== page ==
For Wakkie, downsizing is not a means to that end, except for those not pulling their weight. “We're not prepared to lose people for the sake of a merger. But if someone doesn't perform, that's different,” he says.
Across the border in Belgium, similar stories abound about the troubles of fellow Linklaters & Alliance member De Bandt van Hecke Lagae & Loesch. “At the end of the day, it's economics that are creating problems,” says a partner at one US firm in Brussels. Another points to the fear of handing over control. “English firms tend to be quite centralised. The decisions are taken in London,” he says. But De Bandts managing partner Roel Nieudorp does his best to put a positive spin on the delay. “Setting a deadline in merger talks may have a reverse effect,” he says. “What we've always looked for is not a marketing scoop, but a structure that has been worked out in detail and ensures the objective of integrated operations. This is why timing for the various firms may not necessarily coincide. Each firm has its own peculiarities. We do, however, expect good progress in the immediate future.”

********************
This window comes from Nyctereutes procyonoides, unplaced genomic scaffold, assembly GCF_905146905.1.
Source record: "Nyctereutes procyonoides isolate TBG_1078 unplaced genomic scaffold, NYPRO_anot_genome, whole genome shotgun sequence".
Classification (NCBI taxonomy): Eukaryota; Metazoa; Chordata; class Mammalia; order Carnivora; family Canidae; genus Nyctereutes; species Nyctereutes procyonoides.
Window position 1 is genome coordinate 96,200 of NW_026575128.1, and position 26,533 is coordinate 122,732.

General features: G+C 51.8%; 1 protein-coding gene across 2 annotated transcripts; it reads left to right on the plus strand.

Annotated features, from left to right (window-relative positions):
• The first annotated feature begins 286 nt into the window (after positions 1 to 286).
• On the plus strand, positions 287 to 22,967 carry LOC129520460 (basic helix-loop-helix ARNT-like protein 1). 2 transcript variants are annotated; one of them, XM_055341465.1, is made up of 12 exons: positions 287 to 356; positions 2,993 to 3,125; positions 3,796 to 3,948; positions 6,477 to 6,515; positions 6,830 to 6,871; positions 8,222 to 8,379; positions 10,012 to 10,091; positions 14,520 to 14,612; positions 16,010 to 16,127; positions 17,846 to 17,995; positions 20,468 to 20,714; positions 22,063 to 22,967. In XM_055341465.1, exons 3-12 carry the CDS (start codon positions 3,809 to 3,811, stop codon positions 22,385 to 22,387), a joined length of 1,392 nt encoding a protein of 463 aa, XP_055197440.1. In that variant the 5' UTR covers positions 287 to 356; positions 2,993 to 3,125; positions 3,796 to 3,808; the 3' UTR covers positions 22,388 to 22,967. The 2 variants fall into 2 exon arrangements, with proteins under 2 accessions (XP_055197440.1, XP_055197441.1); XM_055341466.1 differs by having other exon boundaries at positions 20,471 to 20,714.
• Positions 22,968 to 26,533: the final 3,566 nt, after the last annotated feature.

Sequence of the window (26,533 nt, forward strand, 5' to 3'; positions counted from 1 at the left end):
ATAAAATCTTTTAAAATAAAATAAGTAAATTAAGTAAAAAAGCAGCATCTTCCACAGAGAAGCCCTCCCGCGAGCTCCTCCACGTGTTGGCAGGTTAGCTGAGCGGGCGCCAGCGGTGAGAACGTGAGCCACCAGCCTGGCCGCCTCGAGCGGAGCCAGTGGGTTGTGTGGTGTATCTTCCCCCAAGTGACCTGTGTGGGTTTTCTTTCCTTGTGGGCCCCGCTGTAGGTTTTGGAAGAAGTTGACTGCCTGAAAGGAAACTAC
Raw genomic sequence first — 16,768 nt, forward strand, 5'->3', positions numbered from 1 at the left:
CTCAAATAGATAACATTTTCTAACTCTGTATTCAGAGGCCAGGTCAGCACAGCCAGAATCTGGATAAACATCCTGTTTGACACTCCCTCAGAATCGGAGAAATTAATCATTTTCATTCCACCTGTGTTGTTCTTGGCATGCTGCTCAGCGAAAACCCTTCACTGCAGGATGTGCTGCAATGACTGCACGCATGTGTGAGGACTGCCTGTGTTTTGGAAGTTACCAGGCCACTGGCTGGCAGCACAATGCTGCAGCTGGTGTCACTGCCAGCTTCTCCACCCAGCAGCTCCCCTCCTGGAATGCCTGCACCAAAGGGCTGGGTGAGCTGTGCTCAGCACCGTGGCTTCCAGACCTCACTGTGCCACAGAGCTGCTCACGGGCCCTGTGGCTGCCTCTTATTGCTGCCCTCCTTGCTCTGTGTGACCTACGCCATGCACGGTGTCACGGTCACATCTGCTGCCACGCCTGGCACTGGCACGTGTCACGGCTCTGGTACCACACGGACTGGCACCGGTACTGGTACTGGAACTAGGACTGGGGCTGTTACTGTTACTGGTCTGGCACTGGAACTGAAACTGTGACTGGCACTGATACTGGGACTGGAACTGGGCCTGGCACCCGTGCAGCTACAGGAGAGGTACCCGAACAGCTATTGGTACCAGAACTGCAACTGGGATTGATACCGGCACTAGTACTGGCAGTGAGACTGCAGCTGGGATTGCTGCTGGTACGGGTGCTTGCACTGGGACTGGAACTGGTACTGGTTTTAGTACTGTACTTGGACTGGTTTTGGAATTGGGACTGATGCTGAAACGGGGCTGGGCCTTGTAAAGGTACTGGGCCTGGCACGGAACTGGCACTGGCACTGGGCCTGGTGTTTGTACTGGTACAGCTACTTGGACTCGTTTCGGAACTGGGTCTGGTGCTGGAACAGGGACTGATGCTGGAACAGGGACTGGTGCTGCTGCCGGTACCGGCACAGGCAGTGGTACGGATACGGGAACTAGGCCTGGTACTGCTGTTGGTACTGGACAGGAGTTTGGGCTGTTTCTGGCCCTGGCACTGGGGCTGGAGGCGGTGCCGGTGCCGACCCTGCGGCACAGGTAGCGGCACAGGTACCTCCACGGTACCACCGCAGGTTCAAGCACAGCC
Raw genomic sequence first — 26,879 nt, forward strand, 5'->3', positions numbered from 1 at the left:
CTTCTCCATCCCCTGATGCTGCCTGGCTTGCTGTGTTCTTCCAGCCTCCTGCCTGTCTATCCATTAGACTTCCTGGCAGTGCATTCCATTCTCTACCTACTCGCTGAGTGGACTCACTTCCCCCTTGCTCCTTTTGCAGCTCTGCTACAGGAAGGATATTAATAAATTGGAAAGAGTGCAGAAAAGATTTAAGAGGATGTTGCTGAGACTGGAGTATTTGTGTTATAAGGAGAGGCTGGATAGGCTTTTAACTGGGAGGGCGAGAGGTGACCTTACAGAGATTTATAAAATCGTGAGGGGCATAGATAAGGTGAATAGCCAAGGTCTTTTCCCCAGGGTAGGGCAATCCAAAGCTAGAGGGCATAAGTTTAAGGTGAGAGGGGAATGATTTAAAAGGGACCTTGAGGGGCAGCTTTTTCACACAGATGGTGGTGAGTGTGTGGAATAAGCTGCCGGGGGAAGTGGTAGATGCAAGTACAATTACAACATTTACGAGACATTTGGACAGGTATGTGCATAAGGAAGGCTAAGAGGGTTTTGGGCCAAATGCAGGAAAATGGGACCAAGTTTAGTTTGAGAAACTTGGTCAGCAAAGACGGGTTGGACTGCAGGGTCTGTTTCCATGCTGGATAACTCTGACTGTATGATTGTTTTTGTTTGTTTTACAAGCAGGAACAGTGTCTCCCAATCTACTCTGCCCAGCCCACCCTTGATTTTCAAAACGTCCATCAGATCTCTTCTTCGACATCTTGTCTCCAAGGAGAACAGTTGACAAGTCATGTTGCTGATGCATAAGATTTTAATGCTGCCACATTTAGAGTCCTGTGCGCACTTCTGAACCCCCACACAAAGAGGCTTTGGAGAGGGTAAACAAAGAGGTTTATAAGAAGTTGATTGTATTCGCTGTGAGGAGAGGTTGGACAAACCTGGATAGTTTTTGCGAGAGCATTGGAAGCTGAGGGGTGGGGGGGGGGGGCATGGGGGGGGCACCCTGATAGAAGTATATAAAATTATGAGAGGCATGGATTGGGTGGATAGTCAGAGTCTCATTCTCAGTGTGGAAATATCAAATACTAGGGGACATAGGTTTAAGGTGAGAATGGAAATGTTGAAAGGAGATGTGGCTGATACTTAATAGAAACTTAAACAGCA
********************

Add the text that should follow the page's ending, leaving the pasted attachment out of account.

After a series of mergers and alliances over the last few years, the Belgian legal market is slightly more mature than in The Netherlands and consequently was quieter last year.
Nevertheless, there was still room for some manoeuvre. In November, a pensions team defected from De Bandts to link up with 30 employment lawyers leaving Loeff Claeys, which finally agreed to merge with A&O. The breakaway employment practice is now practising as Claeys & Engels. But it seems that there is little that can shock this worldly-wise market. “It was no surprise that A&O took over Loeff Claeys. Nor was it surprising that only part of the firm went to A&O,” says Francois Gabriel, managing partner of Baker & McKenzie's Belgian practice. “A&O is known for corporate, finance, securities and M&A. It's not surprising that those lawyers felt they had no interest in joining. The firm has kept a small labour practice, but just to concentrate on labour work which is associated with M&A.” No doubt the market is now watching for signs of impact following the A&O takeover. “We haven't seen too much of Loeff Claeys in the past on large corporate deals,” says a partner at one rival firm. With a Benelux practice now totalling around 60 partners, A&O is sure to want to change that.